New guidelines issued for Minnesota youth sports
The guidance follows that of many national sports organizations, which suggest returning to game play in a phased approach.
ST. PAUL -- Outdoor youth sports games and scrimmages can resume Wednesday, June 24, in Minnesota, the Department of Health said Friday, June 19.
For indoor sports, the recommended date is July 1, the health department said.
The new guidance seeks to balance the goals of minimizing disease transmission and allowing young people to engage in sports activities that have important physical, emotional and social benefits, a news release stated.
The guidance follows that of many national sports organizations, which suggest returning to game play in a phased approach. That may include individual workouts, then moving to intra-squad scrimmages before finally moving into inter-team games.
“It is important that we look for opportunities to allow children to engage in activities that promote health and well-being,” Minnesota Commissioner of Health Jan Malcolm said. “While several key metrics show COVID-19 transmission is slowing, we are still in the middle of a pandemic. Learning to live with COVID-19 means finding ways to balance risks and benefits, and that’s what we are seeking to do with this guidance.”
The health department continues to urge everyday steps to slow the spread of the coronavirus. Those include wearing masks in public, social distancing and getting tested if feeling ill. The new youth sports guidance also asks coaches, staff and spectators to practice social distancing and to wear a face covering at all times. Players, too, are advised to wear a face covering when possible.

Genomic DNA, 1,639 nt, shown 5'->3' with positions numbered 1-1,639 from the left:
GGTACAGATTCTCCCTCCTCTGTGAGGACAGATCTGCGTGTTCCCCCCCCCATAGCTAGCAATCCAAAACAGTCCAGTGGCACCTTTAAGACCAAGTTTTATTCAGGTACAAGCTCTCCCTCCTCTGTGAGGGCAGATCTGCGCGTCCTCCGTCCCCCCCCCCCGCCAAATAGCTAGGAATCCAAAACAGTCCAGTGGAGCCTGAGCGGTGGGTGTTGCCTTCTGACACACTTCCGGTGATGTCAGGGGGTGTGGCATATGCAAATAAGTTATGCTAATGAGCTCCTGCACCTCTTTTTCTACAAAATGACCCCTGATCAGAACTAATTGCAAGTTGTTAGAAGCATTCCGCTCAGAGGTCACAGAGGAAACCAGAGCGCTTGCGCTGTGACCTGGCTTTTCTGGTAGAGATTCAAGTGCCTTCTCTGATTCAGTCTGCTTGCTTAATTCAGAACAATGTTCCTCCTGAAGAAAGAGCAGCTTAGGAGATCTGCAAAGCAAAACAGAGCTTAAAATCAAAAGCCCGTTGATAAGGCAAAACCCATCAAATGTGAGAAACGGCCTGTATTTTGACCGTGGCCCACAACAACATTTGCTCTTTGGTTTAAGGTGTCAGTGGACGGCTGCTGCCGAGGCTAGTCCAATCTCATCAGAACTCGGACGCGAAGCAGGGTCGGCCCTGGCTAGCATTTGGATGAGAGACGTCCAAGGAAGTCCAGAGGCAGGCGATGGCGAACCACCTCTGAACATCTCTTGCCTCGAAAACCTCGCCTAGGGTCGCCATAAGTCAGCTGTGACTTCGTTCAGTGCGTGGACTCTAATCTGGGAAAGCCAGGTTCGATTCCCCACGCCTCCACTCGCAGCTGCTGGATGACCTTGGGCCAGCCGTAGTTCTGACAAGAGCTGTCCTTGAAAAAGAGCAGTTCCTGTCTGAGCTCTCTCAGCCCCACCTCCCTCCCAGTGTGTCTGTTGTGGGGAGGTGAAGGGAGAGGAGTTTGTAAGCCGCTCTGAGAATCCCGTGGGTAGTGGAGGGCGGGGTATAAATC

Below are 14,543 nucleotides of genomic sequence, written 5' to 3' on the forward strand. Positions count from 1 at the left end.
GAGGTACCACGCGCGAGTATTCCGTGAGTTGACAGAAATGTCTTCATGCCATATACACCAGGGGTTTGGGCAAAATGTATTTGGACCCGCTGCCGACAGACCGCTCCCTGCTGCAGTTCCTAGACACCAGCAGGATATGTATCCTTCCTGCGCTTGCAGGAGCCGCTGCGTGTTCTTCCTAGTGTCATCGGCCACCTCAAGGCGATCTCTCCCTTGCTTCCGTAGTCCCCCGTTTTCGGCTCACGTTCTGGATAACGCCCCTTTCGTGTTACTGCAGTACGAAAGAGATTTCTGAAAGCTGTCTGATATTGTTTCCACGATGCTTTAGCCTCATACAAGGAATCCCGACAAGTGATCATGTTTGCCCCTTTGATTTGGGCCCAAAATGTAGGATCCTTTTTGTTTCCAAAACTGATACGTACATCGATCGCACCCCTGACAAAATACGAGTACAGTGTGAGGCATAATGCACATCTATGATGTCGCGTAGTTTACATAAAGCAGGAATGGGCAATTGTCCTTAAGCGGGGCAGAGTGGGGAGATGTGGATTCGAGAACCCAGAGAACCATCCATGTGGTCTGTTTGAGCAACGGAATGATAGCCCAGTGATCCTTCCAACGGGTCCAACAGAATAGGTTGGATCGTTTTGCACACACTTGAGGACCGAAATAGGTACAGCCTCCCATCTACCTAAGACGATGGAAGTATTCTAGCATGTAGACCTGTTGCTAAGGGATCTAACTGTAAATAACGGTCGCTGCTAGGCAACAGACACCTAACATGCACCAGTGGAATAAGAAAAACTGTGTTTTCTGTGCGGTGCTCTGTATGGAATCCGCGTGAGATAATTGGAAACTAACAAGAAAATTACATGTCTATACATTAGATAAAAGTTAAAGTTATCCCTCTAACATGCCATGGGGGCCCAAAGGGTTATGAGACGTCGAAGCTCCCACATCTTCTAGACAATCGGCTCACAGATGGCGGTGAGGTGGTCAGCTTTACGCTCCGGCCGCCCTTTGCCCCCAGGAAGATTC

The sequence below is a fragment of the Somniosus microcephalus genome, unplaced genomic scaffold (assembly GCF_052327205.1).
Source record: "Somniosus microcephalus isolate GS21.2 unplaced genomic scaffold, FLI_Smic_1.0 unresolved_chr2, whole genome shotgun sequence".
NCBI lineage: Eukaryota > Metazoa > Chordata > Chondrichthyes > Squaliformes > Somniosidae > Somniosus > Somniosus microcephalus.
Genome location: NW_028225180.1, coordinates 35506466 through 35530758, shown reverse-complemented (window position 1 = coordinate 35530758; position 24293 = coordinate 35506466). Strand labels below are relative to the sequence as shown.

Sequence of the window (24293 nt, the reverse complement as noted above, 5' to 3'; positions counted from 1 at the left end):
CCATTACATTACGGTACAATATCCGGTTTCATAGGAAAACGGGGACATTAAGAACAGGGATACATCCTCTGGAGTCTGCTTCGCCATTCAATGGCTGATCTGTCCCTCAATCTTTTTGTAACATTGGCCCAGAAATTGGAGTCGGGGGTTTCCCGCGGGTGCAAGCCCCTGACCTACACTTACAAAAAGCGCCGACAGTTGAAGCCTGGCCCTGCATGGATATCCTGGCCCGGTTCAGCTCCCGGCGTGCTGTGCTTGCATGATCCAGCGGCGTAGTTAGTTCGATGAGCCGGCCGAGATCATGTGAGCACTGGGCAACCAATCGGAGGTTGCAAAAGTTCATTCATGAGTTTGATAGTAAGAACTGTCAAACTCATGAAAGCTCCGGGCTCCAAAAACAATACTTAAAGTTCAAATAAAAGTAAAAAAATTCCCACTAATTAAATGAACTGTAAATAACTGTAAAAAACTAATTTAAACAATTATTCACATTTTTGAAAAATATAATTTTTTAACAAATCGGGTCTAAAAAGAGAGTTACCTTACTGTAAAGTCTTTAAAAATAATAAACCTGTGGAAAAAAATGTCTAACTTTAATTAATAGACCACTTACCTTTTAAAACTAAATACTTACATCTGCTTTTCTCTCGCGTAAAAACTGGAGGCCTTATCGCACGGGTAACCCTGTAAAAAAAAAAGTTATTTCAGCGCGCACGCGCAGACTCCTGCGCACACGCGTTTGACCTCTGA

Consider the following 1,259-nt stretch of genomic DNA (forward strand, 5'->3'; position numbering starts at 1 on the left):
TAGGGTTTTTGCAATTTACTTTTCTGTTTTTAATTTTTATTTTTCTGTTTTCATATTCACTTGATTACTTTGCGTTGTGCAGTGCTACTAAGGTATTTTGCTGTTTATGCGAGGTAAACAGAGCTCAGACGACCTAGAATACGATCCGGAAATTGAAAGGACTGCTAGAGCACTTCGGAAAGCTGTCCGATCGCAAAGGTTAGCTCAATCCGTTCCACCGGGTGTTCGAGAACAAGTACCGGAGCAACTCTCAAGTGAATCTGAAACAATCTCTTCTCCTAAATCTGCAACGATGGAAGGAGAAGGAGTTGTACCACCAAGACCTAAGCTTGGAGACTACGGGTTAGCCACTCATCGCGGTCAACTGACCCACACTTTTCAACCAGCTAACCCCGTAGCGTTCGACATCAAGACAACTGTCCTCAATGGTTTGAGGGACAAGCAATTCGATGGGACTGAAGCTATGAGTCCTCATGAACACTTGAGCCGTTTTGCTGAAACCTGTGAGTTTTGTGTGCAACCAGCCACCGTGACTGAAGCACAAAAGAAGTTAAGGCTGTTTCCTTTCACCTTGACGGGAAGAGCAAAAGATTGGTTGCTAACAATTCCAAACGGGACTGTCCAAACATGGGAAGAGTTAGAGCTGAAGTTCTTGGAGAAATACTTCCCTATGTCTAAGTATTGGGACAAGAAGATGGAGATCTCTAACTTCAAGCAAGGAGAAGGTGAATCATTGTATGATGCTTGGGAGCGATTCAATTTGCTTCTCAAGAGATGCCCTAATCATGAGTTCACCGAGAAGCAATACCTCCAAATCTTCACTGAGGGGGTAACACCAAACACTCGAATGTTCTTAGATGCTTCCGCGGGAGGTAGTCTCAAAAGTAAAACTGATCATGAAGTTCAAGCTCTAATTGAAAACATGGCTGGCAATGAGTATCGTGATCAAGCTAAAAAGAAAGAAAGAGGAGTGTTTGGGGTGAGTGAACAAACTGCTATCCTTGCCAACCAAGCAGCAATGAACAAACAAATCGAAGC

Organizations are required to have a COVID-19 preparedness plan that integrates MDH guidance as well as current social distancing and social gathering requirements, the health department said.
State officials say its important for organizations to give families time to make decisions on whether or not their youth returns to group activities this summer.
“This guidance can help organizations and teams reduce risk, but in the end everyone has to make their own decisions about what level of risk they are willing to accept,” Malcolm said. “Some families, especially those with members who face an elevated risk of severe illness, may choose not to participate. That is perfectly OK, and everyone needs to respect that decision when a family or a player makes it.”
Additional precautions in the new guidance include:
- Avoid sharing individual water bottles, community snacks or towels.
- Encourage use of dedicated personal equipment such as bats, mitts, rackets, etc.
- Find new ways to show sportsmanship – tip your hats instead of handshakes.
- Ensure policies are considerate of staff, volunteers and participants at highest risk of complications from COVID-19.
- Adhere to social distancing recommendations when participants are not playing (on the bench, in the dugout, etc.).
- Practice social distancing of 6 feet from other households during player drop off/pick up.
- Friends and family should not attend practices to avoid crowding.
- Maintain health checks and screening of participants and staff/volunteers.
- Organizations should require participants and family members to stay home when sick.
Guidance for fall sports is expected to become known later this summer, the health department said.
The new guidance also provides additional clarifications and recommendations for adult sports competitions this summer.